The use of natural Welsh slate for cladding is breaking new boundaries in a £20million project nearing completion in North Wales.
The new Welsh Government building near the resort town of Llandudno features approximately 2,385m2 of the renowned resource, quarried at Welsh Slate’s Penrhyn site in the mountains just a few miles away.
This extensive coverage of the building envelope is the equivalent of more than 128 tonnes of rainscreen cladding, consisting of panels measuring just 20mm thick. Contractors Cerrig believe it is the first time such a high quantity of Welsh Slate has been employed using this method of rainscreen construction.
For the standard cladding panels, Welsh Slate supplied its Penrhyn Heather Grey slate product with a polished finish. Its resistance to weathering and chemicals, and negligible water absorption, makes it an extremely durable outer shell.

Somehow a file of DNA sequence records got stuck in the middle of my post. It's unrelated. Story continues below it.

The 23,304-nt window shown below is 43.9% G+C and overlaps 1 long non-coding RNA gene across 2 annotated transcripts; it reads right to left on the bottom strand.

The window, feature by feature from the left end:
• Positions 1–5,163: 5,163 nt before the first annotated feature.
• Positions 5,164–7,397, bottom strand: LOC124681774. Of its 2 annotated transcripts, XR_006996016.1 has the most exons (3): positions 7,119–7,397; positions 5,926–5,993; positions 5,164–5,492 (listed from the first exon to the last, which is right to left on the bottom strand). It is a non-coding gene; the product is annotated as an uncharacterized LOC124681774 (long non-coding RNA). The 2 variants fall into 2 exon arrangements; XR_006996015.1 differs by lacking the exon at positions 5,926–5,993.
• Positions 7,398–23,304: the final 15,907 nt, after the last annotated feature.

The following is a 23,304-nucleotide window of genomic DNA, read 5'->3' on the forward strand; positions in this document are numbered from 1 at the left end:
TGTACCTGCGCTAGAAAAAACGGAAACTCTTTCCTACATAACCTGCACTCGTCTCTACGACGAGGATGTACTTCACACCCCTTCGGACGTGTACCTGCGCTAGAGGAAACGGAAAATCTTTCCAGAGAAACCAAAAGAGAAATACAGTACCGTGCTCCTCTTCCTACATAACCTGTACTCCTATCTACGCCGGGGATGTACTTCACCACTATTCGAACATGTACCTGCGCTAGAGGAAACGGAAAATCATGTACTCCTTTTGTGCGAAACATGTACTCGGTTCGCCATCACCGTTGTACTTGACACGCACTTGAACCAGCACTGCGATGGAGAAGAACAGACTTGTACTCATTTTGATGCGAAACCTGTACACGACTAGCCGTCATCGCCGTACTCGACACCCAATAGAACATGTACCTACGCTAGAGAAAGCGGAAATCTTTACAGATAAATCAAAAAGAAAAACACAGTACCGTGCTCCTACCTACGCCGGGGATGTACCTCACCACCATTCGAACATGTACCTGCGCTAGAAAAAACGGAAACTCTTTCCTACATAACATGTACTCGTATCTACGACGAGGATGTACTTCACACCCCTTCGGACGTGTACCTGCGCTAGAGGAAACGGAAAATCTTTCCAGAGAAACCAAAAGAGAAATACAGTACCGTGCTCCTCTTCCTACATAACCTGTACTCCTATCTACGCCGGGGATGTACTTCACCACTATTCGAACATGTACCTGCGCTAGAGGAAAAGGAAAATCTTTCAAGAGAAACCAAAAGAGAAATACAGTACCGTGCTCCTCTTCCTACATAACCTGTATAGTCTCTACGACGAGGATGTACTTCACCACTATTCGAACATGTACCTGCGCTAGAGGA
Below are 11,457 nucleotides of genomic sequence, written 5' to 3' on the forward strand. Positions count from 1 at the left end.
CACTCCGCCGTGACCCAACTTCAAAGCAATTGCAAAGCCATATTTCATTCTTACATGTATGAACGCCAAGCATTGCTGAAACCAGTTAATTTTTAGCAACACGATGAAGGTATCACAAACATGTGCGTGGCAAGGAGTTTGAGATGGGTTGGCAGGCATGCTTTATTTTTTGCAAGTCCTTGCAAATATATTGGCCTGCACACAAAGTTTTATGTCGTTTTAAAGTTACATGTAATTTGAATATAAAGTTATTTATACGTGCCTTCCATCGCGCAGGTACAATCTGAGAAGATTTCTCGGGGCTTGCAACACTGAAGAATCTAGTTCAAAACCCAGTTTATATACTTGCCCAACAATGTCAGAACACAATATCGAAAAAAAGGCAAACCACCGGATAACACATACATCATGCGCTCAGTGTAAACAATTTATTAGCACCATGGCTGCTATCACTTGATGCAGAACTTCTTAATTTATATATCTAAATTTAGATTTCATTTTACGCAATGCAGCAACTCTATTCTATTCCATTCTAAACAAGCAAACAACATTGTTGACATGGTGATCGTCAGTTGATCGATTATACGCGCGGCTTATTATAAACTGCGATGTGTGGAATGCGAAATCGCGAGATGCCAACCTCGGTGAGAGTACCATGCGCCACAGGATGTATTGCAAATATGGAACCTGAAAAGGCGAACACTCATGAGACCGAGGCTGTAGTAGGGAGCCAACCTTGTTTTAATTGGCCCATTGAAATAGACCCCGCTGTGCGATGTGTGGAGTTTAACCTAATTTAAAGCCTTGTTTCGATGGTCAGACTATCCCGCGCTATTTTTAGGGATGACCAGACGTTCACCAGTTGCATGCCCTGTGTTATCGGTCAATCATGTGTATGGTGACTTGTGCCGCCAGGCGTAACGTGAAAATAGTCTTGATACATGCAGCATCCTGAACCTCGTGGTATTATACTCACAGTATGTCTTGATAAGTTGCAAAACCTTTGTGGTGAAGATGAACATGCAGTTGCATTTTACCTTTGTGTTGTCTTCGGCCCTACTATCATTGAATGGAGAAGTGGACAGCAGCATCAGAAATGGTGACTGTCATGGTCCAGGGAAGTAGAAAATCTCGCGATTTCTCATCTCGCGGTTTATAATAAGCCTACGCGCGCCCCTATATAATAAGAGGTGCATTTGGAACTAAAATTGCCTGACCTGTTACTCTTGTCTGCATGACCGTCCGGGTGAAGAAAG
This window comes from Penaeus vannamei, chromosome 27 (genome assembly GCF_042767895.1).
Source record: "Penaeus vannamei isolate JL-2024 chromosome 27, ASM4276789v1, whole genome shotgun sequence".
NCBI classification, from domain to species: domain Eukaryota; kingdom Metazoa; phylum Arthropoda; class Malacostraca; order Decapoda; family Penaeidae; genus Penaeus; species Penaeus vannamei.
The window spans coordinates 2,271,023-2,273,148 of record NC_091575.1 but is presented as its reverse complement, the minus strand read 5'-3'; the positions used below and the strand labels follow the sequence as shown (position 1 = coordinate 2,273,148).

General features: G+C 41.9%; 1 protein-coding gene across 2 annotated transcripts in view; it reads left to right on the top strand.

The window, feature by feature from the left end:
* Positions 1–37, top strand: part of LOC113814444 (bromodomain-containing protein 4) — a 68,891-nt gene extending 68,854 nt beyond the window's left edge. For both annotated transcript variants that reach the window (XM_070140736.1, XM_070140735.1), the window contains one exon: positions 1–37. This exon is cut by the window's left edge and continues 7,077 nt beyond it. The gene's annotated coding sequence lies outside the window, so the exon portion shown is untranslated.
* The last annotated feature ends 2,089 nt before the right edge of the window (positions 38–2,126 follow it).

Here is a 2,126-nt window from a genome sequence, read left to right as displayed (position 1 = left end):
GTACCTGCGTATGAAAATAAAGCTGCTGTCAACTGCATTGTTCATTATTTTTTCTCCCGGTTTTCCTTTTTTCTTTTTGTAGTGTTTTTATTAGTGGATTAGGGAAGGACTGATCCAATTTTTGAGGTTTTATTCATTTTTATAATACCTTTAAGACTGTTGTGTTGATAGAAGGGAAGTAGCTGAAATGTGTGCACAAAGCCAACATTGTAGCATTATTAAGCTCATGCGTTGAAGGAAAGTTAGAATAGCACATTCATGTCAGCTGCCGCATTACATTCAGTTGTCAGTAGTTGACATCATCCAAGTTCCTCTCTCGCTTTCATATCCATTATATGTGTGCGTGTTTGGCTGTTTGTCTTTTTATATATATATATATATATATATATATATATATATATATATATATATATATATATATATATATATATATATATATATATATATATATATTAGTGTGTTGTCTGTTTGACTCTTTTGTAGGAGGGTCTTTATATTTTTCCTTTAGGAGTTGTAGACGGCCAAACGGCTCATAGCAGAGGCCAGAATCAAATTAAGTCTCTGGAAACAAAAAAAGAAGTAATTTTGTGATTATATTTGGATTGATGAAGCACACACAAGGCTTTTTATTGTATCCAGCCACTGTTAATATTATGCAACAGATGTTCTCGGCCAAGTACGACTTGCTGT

Each slate panel is secured via four undercut anchor bolts back to an aluminium frame. There are 10mm gaps between each slate panel, making the removal of single panels easier than in a fixed rail system.
With the building set to achieve a BREEAM Excellent rating, the project proves indigenous natural materials like Welsh slate can be used successfully as a striking architectural feature in sustainable developments.
The 8,800m2 floor area building, which will house up to 650 government office workers on three levels, features a natural ventilation system and blast-resistant glazing.
“Not long ago the standard thickness for slate cladding was 40mm but now companies like Cerrig and their suppliers are proving quality slate is just as effective at half this thickness.” Michael Hallé, Roofing Sales & Technical Manager, Welsh Slate